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News January 2011

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Back to newsletter 122 contents

Josh Bloch usually has interesting things to say, and Ryan Slobojan's interview with Josh Bloch gave me a couple of things to think about, particularly about language development. Slobojan suggests that one major reason Java became popular was that it addressed "many major pain points in C++", which I believe is quite true. When you are considering programming productivity in a major third generation language, Java stands head and shoulders above all the others because they did indeed address the "major pain points" of the existing ones, while retaining all that was useful (hence why C# is so similar to Java, Microsoft recognized those language advantages and ran with it). Is there a new language on the horizon that can take over? I'm in agreement with Bloch here that it probably hasn't been written yet, but that there is very likely to be one.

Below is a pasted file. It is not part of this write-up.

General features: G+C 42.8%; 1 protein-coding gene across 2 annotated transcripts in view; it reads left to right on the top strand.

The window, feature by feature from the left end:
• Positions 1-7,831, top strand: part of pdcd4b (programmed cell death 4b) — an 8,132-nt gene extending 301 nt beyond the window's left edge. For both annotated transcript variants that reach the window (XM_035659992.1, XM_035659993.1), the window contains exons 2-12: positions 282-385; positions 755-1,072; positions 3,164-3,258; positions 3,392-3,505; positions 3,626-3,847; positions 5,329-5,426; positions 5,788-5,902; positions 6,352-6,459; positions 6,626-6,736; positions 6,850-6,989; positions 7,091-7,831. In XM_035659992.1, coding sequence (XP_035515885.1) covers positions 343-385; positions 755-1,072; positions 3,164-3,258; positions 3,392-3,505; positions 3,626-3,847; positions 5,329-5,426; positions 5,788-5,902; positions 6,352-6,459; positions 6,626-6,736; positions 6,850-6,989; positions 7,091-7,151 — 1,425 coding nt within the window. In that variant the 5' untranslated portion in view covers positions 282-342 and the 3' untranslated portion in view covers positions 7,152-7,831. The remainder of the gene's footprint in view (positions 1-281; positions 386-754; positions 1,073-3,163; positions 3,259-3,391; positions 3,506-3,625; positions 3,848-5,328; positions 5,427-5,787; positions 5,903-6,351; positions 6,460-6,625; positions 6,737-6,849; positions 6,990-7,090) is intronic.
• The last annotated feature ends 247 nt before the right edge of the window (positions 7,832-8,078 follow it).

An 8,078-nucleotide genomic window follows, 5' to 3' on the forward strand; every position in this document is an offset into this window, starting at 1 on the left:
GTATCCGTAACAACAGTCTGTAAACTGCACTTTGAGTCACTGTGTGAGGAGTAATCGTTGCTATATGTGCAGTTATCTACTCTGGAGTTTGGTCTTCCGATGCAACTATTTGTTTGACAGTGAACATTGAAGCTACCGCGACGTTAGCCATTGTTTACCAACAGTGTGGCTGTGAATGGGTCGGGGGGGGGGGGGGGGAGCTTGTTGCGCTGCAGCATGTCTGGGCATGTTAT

Although Bloch points to his "Java Puzzlers" book as showing the pain points in Java that need fixing in whatever the new language will be, I think most of those are minor niggles. No, for me, the major improvement in a new language would be some of what is being addressed in the JDK 7 language changes - fewer lines of code to do the same things we do now. Not radically different stuff, we've had 25 years of fourth generation languages (4GLs) each trying to do things in radically different ways to improve productivity, and none have stayed around - they always have the same problem, easy things are very quick to do, but as soon as you stray from the easy end, the 4GL becomes a hindrance rather than a help. Dynamic languages, though useful and with limited success, haven't really taken over as primary development languages because they become unmaintainable too easily.

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Now on with this month's newsletter. As usual we have all our usual Java performance tools, news, and article links. Javva The Hutt tells us his advice for dealing with obscure bugs; and, as usual, we have extracted tips from all of this month's referenced articles.

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Jack Shirazi

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